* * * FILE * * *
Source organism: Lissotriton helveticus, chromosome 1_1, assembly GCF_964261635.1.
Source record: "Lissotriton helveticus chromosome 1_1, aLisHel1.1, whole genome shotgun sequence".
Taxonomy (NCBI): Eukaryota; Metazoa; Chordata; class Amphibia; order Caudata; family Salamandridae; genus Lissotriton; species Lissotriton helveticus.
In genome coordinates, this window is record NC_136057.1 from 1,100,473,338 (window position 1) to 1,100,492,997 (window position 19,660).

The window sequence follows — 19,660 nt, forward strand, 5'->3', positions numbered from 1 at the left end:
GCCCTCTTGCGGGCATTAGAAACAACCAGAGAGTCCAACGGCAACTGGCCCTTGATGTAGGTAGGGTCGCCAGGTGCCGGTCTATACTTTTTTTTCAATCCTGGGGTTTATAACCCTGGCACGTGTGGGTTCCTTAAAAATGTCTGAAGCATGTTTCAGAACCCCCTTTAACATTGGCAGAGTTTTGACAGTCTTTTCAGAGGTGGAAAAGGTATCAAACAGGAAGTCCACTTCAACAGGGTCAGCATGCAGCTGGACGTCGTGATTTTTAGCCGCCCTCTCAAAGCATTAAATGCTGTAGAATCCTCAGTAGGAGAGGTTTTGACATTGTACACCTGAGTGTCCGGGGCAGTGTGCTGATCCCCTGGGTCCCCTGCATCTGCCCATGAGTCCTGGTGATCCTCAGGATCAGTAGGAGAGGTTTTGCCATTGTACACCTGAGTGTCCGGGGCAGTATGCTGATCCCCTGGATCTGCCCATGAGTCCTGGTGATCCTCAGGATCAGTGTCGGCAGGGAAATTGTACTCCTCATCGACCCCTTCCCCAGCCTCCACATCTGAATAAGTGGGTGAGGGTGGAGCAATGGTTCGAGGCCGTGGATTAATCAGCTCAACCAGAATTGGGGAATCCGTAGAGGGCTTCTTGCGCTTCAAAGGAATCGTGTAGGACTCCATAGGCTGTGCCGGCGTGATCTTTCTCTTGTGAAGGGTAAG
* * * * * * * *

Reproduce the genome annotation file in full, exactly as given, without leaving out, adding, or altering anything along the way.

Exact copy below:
Source organism: Lissotriton helveticus, chromosome 1_1, assembly GCF_964261635.1.
Source record: "Lissotriton helveticus chromosome 1_1, aLisHel1.1, whole genome shotgun sequence".
Taxonomy (NCBI): Eukaryota; Metazoa; Chordata; class Amphibia; order Caudata; family Salamandridae; genus Lissotriton; species Lissotriton helveticus.
In genome coordinates, this window is record NC_136057.1 from 1,100,473,338 (window position 1) to 1,100,492,997 (window position 19,660).

The window sequence follows — 19,660 nt, forward strand, 5'->3', positions numbered from 1 at the left end:
GCCCTCTTGCGGGCATTAGAAACAACCAGAGAGTCCAACGGCAACTGGCCCTTGATGTAGGTAGGGTCGCCAGGTGCCGGTCTATACTTTTTTTTCAATCCTGGGGTTTATAACCCTGGCACGTGTGGGTTCCTTAAAAATGTCTGAAGCATGTTTCAGAACCCCCTTTAACATTGGCAGAGTTTTGACAGTCTTTTCAGAGGTGGAAAAGGTATCAAACAGGAAGTCCACTTCAACAGGGTCAGCATGCAGCTGGACGTCGTGATTTTTAGCCGCCCTCTCAAAGCATTAAATGCTGTAGAATCCTCAGTAGGAGAGGTTTTGACATTGTACACCTGAGTGTCCGGGGCAGTGTGCTGATCCCCTGGGTCCCCTGCATCTGCCCATGAGTCCTGGTGATCCTCAGGATCAGTAGGAGAGGTTTTGCCATTGTACACCTGAGTGTCCGGGGCAGTATGCTGATCCCCTGGATCTGCCCATGAGTCCTGGTGATCCTCAGGATCAGTGTCGGCAGGGAAATTGTACTCCTCATCGACCCCTTCCCCAGCCTCCACATCTGAATAAGTGGGTGAGGGTGGAGCAATGGTTCGAGGCCGTGGATTAATCAGCTCAACCAGAATTGGGGAATCCGTAGAGGGCTTCTTGCGCTTCAAAGGAATCGTGTAGGACTCCATAGGCTGTGCCGGCGTGATCTTTCTCTTGTGAAGGGTAAG